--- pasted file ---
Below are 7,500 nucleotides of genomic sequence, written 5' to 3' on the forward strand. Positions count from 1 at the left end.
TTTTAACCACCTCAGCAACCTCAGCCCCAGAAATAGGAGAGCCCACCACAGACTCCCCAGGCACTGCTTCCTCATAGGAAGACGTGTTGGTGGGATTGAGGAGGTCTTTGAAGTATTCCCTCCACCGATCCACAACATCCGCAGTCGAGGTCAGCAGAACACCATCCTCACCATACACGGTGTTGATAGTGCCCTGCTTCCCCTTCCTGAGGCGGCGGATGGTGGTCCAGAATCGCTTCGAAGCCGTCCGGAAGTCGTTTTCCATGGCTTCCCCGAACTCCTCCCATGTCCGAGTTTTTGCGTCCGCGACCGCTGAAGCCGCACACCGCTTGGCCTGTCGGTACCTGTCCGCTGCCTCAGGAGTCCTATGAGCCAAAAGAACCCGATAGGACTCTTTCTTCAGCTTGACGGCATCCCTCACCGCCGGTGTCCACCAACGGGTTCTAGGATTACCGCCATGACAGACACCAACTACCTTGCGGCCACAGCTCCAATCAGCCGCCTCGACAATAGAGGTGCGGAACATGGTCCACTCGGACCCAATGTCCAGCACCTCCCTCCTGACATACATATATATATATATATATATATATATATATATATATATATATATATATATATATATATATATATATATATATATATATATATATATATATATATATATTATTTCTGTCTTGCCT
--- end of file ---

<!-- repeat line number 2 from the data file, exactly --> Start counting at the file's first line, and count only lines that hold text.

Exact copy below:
TTTTAACCACCTCAGCAACCTCAGCCCCAGAAATAGGAGAGCCCACCACAGACTCCCCAGGCACTGCTTCCTCATAGGAAGACGTGTTGGTGGGATTGAGGAGGTCTTTGAAGTATTCCCTCCACCGATCCACAACATCCGCAGTCGAGGTCAGCAGAACACCATCCTCACCATACACGGTGTTGATAGTGCCCTGCTTCCCCTTCCTGAGGCGGCGGATGGTGGTCCAGAATCGCTTCGAAGCCGTCCGGAAGTCGTTTTCCATGGCTTCCCCGAACTCCTCCCATGTCCGAGTTTTTGCGTCCGCGACCGCTGAAGCCGCACACCGCTTGGCCTGTCGGTACCTGTCCGCTGCCTCAGGAGTCCTATGAGCCAAAAGAACCCGATAGGACTCTTTCTTCAGCTTGACGGCATCCCTCACCGCCGGTGTCCACCAACGGGTTCTAGGATTACCGCCATGACAGACACCAACTACCTTGCGGCCACAGCTCCAATCAGCCGCCTCGACAATAGAGGTGCGGAACATGGTCCACTCGGACCCAATGTCCAGCACCTCCCTCCTGACATACATATATATATATATATATATATATATATATATATATATATATATATATATATATATATATATATATATATATATATATATATATATATATATATATATTATTTCTGTCTTGCCT